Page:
While Macy’s has done previous web3 promotions, this is Old Navy’s first. They’ve aligned a charity partner, brand tradition and concern for the environment with a solid first crack at crypto.


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About The Author

Chris Wood draws on over 15 years of reporting experience as a B2B editor and journalist. At DMN, he served as associate editor, offering original analysis on the evolving marketing tech landscape. He has interviewed leaders in tech and policy, from Canva CEO Melanie Perkins, to former Cisco CEO John Chambers, and Vivek Kundra, appointed by Barack Obama as the country’s first federal CIO. He is especially interested in how new technologies, including voice and blockchain, are disrupting the marketing world as we know it. In 2019, he moderated a panel on “innovation theater” at Fintech Inn, in Vilnius. In addition to his marketing-focused reporting in industry trades like Robotics Trends, Modern Brewery Age and AdNation News, Wood has also written for KIRKUS, and contributes fiction, criticism and poetry to several leading book blogs. He studied English at Fairfield University, and was born in Springfield, Massachusetts. He lives in New York.



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Are you still using spreadsheets to manage your work? Take our poll

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Are you still using spreadsheets to manage your work? Take our poll


Earlier this year, revenue orchestration platform LeanData released a report suggesting that lead management remains a “heavily manual” process. Based on a survey of more than 1,700 sales, marketing and operations professionals, the results showed that, despite all the talk of digital transformation, the number two challenge for revenue teams was too many manual processes and not enough automation (the number one challenge was insufficient pipeline).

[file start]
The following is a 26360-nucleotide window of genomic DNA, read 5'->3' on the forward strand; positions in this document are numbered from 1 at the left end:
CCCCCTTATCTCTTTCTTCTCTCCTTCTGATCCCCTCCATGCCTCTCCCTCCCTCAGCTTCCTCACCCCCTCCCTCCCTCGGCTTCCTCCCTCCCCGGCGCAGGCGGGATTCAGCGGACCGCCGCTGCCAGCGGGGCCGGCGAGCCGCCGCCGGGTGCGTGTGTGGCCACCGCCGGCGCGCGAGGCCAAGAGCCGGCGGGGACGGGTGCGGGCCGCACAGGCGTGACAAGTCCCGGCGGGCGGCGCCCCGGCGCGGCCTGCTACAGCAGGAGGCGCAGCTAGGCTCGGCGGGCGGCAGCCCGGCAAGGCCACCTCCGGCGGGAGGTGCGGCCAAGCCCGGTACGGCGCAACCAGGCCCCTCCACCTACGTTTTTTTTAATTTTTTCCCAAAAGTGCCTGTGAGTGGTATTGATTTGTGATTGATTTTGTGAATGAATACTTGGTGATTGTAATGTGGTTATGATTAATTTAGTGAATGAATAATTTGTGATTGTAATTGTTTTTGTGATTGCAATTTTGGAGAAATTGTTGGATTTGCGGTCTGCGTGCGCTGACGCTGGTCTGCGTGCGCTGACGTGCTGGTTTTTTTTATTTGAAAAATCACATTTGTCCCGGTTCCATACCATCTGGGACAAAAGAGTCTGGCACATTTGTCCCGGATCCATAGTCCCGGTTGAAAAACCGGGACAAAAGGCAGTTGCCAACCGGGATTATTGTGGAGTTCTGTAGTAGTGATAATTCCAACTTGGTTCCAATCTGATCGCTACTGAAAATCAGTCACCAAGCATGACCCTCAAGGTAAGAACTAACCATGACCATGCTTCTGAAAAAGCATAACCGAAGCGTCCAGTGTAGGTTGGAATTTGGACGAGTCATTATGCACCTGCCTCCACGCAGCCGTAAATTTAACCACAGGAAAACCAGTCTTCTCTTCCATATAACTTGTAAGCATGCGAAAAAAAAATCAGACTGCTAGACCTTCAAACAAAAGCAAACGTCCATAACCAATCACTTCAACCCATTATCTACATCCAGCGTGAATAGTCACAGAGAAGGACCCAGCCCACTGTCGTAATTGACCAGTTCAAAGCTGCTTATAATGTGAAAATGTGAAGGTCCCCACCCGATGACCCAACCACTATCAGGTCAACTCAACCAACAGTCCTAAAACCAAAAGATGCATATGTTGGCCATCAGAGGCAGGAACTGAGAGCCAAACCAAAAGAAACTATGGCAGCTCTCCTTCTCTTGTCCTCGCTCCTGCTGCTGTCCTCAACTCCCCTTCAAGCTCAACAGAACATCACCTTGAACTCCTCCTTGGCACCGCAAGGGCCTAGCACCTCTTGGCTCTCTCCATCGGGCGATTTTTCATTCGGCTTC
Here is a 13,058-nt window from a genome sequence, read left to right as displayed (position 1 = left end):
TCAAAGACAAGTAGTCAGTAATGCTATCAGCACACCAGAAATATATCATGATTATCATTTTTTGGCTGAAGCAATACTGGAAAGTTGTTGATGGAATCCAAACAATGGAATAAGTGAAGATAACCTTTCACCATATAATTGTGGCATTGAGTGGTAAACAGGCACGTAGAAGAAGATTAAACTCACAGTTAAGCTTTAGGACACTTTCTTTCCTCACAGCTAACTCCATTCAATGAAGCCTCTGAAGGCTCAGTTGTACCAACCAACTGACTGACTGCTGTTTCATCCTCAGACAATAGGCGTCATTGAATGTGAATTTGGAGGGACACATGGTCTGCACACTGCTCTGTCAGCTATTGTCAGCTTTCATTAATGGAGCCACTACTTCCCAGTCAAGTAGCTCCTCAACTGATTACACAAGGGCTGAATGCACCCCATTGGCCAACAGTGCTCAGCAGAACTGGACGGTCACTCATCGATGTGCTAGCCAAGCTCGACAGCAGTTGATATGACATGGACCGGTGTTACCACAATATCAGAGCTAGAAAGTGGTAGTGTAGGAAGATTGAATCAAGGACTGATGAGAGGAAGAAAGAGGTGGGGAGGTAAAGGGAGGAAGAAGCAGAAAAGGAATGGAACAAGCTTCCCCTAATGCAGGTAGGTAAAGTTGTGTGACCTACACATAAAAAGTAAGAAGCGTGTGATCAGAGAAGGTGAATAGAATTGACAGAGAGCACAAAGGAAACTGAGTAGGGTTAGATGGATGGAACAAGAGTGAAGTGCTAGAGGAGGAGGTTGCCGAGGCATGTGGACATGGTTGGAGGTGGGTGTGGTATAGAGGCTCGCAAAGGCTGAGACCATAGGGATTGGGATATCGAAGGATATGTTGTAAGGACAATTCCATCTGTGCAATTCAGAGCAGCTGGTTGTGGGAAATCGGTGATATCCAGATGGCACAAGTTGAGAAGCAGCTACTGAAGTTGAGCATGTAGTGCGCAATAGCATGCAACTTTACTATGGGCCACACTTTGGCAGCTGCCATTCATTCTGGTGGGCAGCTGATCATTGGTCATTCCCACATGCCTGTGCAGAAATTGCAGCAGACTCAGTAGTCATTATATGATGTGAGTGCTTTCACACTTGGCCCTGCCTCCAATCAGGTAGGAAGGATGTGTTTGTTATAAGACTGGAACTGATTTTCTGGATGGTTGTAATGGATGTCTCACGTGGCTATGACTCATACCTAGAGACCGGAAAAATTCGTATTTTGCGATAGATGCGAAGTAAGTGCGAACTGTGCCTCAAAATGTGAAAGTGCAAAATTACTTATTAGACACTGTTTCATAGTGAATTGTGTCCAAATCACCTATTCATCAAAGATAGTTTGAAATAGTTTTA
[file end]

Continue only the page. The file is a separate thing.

LeanData, which partnered with Sales Hacker, Outreach and Heinz Marketing in conducting the survey, is interested in that result, of course, because lead management is precisely the process they offer to automate. We were struck by the contrast with Scott Brinker’s recent statement that we are arriving at a post-digital-transformation era: “(C)ompanies are no longer planning to become ‘digital.’ They are digital.”

And then we got the results of our 2022 MarTech Career and Salary Survey. Among the surprising nuggets to be mined from our findings was that 77% of respondents identify spreadsheets as the tool they spend most time (10 or more hours a week) working with. That doesn’t mean that spreadsheets are a marketer’s most important tool, but it does suggest that manual processes remain a key part of daily life for marketing managers and staff.

We wanted to extend the opportunity to all our readers — B2B, B2C, agencies — to give us a reality check on spreadsheet use. MarTech is marketing, we like to say, and certainly today’s marketing is fundamentally data-driven and digital. But is it too soon to say that marketers are working in a digital and largely automated environment?

Download the 2022 MarTech Career and Salary Survey here


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About The Author

Kim Davis is the Editorial Director of MarTech. Born in London, but a New Yorker for over two decades, Kim started covering enterprise software ten years ago. His experience encompasses SaaS for the enterprise, digital- ad data-driven urban planning, and applications of SaaS, digital technology, and data in the marketing space.

He first wrote about marketing technology as editor of Haymarket’s The Hub, a dedicated marketing tech website, which subsequently became a channel on the established direct marketing brand DMN. Kim joined DMN proper in 2016, as a senior editor, becoming Executive Editor, then Editor-in-Chief a position he held until January 2020.

Prior to working in tech journalism, Kim was Associate Editor at a New York Times hyper-local news site, The Local: East Village, and has previously worked as an editor of an academic publication, and as a music journalist. He has written hundreds of New York restaurant reviews for a personal blog, and has been an occasional guest contributor to Eater.